The deadline for NFL teams to apply their 2021 franchise tag is set for Tuesday, March 9, but several teams got into the action early on Monday night.
The New York Jets and Washington Football Team are reported to be the latest teams to use their franchise tag. Per Adam Schefter and Tom Pelissero, the teams have locked up Marcus Maye and Brandon Scherff, respectively, to one-year deals.
New York Jets franchise tag Marcus Maye
Projected 2021 cap hit: $11.2 million
Maye was arguably the Jets’ best player regardless of position in 2020. He took on a different role in the defense following the trade of former running mate Jamal Adams, and Maye responded with a career-high 82.8 PFF grade.
The now fifth-year safety has shown the ability to find success in both single-high and two-high coverages, which bodes well for his fit in Robert Saleh’s new defense in New York.
Saleh comes from the Seattle Cover 3 coaching tree, but his defenses in San Francisco didn’t simply drop back into Cover 3 snap after snap. The 49ers ranked among the top 10 defenses in the league in Cover 3, quarters and Cover 6 usage in 2020.
This is a Jets defense without many building blocks in place. Quinnen Williams projects as one of those kinds of franchise cornerstones along the defensive line, but beyond Williams, there are more holes in the starting lineup than answers. New York dipping into its available cap space and locking down Maye gives them another one of those players to build around on defense — at least for 2021.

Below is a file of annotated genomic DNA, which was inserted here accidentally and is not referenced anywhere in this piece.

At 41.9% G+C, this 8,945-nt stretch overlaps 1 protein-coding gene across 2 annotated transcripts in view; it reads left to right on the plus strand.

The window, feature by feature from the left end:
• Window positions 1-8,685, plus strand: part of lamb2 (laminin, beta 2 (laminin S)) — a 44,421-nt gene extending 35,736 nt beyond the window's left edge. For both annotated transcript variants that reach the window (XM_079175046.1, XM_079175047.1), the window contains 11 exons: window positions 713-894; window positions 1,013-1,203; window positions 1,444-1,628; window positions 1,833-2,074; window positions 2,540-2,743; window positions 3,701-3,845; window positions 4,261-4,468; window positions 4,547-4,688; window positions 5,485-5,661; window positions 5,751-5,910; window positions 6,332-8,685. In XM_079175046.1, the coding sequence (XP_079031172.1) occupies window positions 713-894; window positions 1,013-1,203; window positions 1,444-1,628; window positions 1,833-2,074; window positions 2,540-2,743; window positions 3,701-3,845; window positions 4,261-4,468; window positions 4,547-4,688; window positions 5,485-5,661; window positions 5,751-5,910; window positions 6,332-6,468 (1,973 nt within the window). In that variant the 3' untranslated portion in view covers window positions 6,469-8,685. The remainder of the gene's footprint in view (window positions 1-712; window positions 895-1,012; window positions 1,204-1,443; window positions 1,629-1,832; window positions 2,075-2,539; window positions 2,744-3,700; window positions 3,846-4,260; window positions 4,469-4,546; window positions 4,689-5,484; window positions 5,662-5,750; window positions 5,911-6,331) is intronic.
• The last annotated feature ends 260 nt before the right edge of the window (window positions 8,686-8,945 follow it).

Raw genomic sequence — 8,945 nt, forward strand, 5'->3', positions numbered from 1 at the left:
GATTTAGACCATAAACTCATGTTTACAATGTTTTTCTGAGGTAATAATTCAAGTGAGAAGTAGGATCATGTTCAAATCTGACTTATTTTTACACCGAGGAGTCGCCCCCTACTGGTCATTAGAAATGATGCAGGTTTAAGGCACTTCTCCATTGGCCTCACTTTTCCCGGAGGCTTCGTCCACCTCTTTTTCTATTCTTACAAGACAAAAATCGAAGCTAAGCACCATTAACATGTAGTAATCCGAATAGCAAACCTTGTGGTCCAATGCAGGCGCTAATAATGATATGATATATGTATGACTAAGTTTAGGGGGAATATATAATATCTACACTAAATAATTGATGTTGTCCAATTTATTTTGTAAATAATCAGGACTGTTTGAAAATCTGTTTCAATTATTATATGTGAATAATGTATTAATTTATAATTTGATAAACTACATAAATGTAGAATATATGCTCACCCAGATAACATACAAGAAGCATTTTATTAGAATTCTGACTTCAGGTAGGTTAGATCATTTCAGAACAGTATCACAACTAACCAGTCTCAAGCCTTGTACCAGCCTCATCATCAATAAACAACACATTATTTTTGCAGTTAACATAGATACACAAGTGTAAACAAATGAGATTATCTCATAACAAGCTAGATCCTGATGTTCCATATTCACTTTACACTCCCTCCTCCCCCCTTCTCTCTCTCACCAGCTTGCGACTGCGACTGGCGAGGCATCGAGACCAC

Even after franchise tagging Maye, New York still has plenty of cap room to work with, sitting below only the Jacksonville Jaguars ($84.6 million) and New England Patriots ($66.5 million) in projected 2021 cap space, according to Over the Cap.
Washington Football Team franchise tag Brandon Scherff
Projected 2021 cap hit: $18.0 million
This being the second consecutive franchise tag placed on Scherff will cost Washington, but it’s a move that maintains stability on an offensive line that impressed in 2020.
Scherff has battled through injuries over his six years in the NFL since being drafted out of Iowa, but he stayed healthy for the majority of last season and earned a career-high PFF grade in the process. Scherff’s 86.3 grade in 2020 ranked third among all qualifying right guards, behind only Wyatt Teller and Zack Martin. That performance last season was sandwiched between strong play from both Chase Roullier (PFF’s sixth-ranked center) and Morgan Moses (PFF’s sixth-ranked right tackle).
When healthy, Scherff is one of the league’s best at guard. He’s rarely beat in pass protection and is one of the more powerful run-blockers at the point of attack. The $18 million price tag is a tough pill to swallow for a guard, but there is no denying that Scherff would have been difficult to replace.
Questions will remain about who ends up taking the snaps at quarterback in 2021, and we still don't know how the team plans to surround Terry McLaurin at receiver. Now, there is one less question to worry about on this offense, as Washington took a step toward maintaining its strength in the trenches.